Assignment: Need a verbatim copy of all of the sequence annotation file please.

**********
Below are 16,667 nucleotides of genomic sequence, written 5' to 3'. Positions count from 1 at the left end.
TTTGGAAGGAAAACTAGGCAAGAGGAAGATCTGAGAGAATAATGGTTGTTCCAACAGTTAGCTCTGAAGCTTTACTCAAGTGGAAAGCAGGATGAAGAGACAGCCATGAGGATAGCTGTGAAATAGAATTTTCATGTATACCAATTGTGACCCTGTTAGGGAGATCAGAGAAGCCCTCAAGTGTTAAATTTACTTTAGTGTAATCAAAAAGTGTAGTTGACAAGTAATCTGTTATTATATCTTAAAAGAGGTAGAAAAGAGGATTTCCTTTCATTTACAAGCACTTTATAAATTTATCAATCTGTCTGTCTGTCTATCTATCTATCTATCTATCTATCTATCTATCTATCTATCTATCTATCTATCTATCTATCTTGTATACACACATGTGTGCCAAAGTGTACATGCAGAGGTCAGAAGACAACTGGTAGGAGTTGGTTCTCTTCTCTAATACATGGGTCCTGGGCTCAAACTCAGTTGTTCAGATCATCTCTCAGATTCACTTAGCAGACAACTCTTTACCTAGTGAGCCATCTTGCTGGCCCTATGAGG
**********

Below are 16,667 nucleotides of genomic sequence, written 5' to 3'. Positions count from 1 at the left end.
TTTGGAAGGAAAACTAGGCAAGAGGAAGATCTGAGAGAATAATGGTTGTTCCAACAGTTAGCTCTGAAGCTTTACTCAAGTGGAAAGCAGGATGAAGAGACAGCCATGAGGATAGCTGTGAAATAGAATTTTCATGTATACCAATTGTGACCCTGTTAGGGAGATCAGAGAAGCCCTCAAGTGTTAAATTTACTTTAGTGTAATCAAAAAGTGTAGTTGACAAGTAATCTGTTATTATATCTTAAAAGAGGTAGAAAAGAGGATTTCCTTTCATTTACAAGCACTTTATAAATTTATCAATCTGTCTGTCTGTCTATCTATCTATCTATCTATCTATCTATCTATCTATCTATCTATCTATCTATCTATCTATCTTGTATACACACATGTGTGCCAAAGTGTACATGCAGAGGTCAGAAGACAACTGGTAGGAGTTGGTTCTCTTCTCTAATACATGGGTCCTGGGCTCAAACTCAGTTGTTCAGATCATCTCTCAGATTCACTTAGCAGACAACTCTTTACCTAGTGAGCCATCTTGCTGGCCCTATGAGG